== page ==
Monday, July 17, 2006

Nice idea for Marian chant/polyphony

As many readers of this blog are probably aware, Pope Paul VI published a collection of chants in 1974 called “Jubilate Deo” that he asked all the world’s bishops to make known to all Catholics.

Included in this collection was the Marian hymn “Ave maris stella”. I happened upon this polyphonic version by Felice Anerio a few days back. (FYI, Anerio also has a great setting of the Gradual for Good Friday.) It occurred to me that a neat idea would be to alternate between chant and polyphony - this actually is how I first encountered this hymn in a choral lit class (Dufay and Dunstable, I believe, did this):

Verse 1: chant
Verse 2: polyphony
Verse 3: chant
Verse 4: polyphony

The actual polyphony is kinda cute: Palestrina meets early Baroque chromaticism.


At Monday, July 17, 2006 10:11:00 PM, Anonymous moconnor said...

Actually this alternatim style of hymn composition was quite widespread during the Renaissance. Alternatim settings of Ave maris stell and other hymns outnumber full-text settings by quite a large margin. These are great ways to start polyphonic singing, since the polyphony is usually quite simple in hymns. Other alternatim types include the Magnificat and the Salve Regina.


At Monday, July 17, 2006 10:22:00 PM, Blogger Cantor said...

moconnor: Interesting - I’ve not run into alternatim settings of the Mag or Salve. Would this tie into the verse-anthem type settings such as in the Mag/Nunc of the Byrd Great Service?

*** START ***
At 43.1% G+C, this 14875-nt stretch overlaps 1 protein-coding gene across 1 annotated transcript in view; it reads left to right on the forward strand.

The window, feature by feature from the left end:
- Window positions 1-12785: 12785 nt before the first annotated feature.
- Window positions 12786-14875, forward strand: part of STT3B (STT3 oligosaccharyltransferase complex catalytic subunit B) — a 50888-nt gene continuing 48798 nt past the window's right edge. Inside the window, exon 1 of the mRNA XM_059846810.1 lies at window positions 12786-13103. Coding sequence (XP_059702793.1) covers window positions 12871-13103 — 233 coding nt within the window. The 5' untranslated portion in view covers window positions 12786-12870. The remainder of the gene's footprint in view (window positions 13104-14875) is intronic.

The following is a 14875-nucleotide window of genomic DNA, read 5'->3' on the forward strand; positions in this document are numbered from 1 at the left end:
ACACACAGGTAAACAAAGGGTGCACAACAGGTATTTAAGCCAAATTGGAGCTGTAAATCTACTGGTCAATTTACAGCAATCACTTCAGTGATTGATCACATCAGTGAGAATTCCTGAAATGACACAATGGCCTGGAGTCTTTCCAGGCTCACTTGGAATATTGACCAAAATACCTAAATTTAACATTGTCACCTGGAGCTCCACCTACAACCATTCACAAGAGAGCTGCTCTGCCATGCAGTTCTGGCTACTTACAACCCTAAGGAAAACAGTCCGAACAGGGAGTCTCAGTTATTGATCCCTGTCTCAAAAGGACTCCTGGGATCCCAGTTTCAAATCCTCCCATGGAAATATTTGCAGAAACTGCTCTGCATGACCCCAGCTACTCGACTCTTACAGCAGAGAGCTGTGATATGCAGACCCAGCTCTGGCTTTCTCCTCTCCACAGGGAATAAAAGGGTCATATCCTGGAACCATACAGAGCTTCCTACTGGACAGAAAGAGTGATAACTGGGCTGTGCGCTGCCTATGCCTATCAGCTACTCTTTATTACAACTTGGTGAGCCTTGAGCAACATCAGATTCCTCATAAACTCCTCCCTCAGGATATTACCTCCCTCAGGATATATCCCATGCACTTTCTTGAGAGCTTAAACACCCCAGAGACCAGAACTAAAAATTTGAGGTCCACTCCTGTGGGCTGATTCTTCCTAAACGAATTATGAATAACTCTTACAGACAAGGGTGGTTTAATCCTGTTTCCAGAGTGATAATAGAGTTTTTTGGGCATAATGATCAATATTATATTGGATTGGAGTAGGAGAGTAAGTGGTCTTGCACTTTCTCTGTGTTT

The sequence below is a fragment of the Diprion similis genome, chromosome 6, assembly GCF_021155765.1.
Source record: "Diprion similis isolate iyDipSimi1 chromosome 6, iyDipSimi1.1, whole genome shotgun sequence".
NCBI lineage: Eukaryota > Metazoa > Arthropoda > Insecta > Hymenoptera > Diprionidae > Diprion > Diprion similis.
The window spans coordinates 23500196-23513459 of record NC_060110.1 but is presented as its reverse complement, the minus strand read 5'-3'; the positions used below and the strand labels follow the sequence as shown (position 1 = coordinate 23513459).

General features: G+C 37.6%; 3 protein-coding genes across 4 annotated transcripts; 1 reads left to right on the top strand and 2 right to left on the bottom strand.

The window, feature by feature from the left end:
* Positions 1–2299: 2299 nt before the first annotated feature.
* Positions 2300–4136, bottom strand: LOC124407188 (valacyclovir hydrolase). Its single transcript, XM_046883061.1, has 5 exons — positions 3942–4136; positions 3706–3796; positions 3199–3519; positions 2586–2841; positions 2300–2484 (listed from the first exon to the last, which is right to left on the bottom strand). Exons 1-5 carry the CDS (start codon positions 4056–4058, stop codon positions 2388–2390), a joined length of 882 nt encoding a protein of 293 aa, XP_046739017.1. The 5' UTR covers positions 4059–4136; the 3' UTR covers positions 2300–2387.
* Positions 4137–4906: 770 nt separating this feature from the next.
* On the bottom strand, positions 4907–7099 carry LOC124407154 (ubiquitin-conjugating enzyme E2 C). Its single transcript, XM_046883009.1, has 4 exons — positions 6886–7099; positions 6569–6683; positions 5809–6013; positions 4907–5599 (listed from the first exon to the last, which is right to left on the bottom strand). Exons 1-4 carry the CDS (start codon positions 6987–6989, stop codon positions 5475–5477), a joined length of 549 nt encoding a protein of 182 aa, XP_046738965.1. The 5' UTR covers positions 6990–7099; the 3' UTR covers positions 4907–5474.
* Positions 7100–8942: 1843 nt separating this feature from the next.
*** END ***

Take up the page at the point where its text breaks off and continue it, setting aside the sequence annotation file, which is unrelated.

I wonder if this is what was envisioned when Musicam sacram et al spoke of alternating between choir and congregation for the Creed.

At Tuesday, July 18, 2006 4:38:00 PM, Anonymous moconnor said...

Actually during the Renaissance most Salve Regina settings were alternatim. The bulk of the settings had polyphony for the even verses, but there were some settings of the odd ones too. Josquin wrote a fabulous full-text version that influenced a lot of composers. By 1600 only the Italians and Spanish were singing alternatim versions. The Magnificat was generally set in alternatim during the Renaissance. Of course all of this goes back to the antiphonal style of singing these texts in chant. I think that's what MS had in mind for the Credo (choir on one verse, then the congregation on the next). That never worked out since it disturbs the text too much. No Renaissance composer ever set the Credo in that fashion either.



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